As a fun exercise I hacked the Text Elite source to dump out a .csv file containing all the planetary systems. I then used a bit of Processing to generate this map showing the entire Elite universe. I have used the productivity of the planet to size each system and its government type to tweak it’s colour. Lave, your starting point in the game, I have highlighted in green. I have also plotted out the “jump lanes” between the systems as the game only allowed you to jump a maximum of 7 light years at a single time.

Well, that about wraps it up. Source for my hacked Text Elite and the Processing map generation code can be found here. I’d also suggest you check out these great writeups on how Frontier: Elite 2 did its universe creation. Also check out the dev dairy for the just released Elite: Dangerous which uses procedural content generation to create over 400 billion star systems.

If you enjoyed this post then check out my other posts on procedural content generation.

After watching this fantastic interview with Sean Murray about No Man’s Sky I’ve been inspired to write a bit about procedural content generation. I’ve been tinkering with procedural content generation for years, using it for everything from creating games levels to generating sample data for testing and it is a fascinating subject.

So what is procedural content generation?

Wikipedia says “procedural generation is generating content algorithmically rather than manually… The term procedural refers to the process that computes a particular function”. The Procedural Content Generation Wiki suggests it “is the programmatic generation of game content using a random or pseudo-random process that results in an unpredictable range of possible game play spaces… procedural content generation should ensure that from a few parameters, a large number of possible types of content can be generated”.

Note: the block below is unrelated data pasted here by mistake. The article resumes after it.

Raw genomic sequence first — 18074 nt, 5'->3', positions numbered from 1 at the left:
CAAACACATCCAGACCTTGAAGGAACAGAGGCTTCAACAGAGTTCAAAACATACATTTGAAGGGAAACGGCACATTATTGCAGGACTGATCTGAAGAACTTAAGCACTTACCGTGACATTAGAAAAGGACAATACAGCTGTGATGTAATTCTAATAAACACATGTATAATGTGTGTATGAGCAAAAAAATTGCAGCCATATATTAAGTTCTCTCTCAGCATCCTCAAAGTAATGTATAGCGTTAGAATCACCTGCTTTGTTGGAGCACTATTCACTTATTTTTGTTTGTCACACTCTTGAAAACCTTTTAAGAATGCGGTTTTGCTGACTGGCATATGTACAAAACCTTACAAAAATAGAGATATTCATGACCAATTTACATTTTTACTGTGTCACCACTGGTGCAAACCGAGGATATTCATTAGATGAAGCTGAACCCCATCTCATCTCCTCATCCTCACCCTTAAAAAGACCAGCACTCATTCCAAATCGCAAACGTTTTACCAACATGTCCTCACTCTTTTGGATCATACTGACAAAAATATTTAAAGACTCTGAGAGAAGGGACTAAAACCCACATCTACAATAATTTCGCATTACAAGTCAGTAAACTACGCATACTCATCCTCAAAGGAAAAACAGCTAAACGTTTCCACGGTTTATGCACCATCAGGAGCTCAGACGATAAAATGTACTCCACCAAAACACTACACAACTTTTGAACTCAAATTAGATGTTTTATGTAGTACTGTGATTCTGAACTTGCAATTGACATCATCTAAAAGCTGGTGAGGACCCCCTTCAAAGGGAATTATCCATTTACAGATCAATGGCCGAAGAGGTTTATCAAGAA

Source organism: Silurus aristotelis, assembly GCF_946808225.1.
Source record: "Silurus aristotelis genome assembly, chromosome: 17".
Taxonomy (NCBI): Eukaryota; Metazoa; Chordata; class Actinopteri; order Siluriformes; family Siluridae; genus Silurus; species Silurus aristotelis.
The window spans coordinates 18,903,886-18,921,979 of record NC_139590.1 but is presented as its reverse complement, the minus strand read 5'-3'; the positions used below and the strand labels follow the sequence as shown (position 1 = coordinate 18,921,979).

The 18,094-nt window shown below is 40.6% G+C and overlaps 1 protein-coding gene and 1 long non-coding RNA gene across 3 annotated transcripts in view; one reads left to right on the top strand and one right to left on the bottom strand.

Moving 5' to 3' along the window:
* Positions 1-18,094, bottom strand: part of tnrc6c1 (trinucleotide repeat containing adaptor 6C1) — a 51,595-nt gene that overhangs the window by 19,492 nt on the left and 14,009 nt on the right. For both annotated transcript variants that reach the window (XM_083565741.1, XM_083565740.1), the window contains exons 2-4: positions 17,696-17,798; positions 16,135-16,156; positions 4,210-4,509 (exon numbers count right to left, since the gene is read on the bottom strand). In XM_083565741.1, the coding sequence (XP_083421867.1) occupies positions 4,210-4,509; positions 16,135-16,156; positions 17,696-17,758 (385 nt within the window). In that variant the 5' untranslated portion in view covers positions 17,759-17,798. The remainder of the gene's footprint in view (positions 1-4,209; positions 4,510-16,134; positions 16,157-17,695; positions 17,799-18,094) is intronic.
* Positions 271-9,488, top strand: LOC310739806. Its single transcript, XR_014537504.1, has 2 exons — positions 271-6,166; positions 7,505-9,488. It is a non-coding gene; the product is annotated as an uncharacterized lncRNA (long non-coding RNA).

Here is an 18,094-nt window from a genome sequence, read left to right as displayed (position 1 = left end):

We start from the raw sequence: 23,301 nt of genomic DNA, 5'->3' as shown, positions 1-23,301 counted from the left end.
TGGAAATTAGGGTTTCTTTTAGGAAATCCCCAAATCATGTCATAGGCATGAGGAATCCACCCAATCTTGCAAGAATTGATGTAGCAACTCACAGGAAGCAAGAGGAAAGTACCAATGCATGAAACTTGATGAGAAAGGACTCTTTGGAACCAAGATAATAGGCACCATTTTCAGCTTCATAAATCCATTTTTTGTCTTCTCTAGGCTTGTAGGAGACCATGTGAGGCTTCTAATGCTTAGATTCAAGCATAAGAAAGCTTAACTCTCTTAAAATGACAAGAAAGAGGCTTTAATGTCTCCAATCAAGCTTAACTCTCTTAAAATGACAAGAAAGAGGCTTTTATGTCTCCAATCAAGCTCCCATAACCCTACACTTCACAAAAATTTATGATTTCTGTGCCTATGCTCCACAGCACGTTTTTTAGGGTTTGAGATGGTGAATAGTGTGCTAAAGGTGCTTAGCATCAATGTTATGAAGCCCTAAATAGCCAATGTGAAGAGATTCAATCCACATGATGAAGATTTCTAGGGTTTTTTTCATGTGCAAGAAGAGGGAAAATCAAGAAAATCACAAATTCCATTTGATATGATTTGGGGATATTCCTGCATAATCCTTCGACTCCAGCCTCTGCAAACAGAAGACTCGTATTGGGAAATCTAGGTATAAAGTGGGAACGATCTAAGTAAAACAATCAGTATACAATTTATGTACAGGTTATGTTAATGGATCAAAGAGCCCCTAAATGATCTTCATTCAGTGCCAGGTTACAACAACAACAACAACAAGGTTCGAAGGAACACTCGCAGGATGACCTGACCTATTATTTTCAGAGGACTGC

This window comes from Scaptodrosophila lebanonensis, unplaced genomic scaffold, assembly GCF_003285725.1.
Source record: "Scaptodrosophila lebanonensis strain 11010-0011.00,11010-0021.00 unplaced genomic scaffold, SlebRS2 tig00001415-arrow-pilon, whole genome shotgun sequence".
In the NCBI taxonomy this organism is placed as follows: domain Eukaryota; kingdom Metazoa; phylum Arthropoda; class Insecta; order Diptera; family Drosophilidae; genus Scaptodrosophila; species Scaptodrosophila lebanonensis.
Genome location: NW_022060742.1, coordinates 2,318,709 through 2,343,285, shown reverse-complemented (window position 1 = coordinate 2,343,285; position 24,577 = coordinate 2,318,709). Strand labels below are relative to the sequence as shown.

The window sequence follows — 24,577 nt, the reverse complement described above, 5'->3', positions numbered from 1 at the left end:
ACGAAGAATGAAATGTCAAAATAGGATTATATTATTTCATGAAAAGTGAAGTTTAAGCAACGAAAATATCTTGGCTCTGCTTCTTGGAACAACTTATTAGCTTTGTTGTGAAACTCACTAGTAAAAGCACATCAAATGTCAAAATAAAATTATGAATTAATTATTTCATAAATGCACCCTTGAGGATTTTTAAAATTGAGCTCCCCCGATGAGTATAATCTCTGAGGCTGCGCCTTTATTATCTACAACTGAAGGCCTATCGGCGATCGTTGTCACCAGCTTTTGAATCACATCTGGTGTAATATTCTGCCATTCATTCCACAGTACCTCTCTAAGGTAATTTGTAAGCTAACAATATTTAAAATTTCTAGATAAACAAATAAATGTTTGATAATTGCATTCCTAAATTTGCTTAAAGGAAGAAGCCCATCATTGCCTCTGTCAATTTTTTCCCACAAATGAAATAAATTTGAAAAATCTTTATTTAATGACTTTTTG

That’s quite a mouthful! Basically the idea is to get the computer to generate content so you don’t have to :)

Lindenmayer systems

To get the ball rolling I’m going to start with Lindenmayer systems or L-systems. Developed by Hungarian biologist Aristid Lindenmayer in 1968 to describe and model the growth of plants, L-systems can be used to generate amazingly complex structures from a set of very simple rules.

An L-system is represented by a simple string of characters (much like a DNA string) for example “FG+G-F. A very simple system would consist of just a single letter, for example “F”.

It also has bunch of rules. These are simple substitutions that define how each letter in the system should be replaced or expanded.

For example we might have two rules that say “F=G-F-G” and “G=F+G+F”, which basically says replace all F’s with “G-F-G” and replace all G’s with “F+G+F”.

To generate our output we simply iterate a number of times, applying the rules to the result of the previous iteration.

• Start: F
• Rules:
• F=G-F-G
• G=F+G+F

And we iterate once, we get:

G-F-G

If we iterate again (applying the rules again), we get:

F+G+F-G-F-G-F+G+F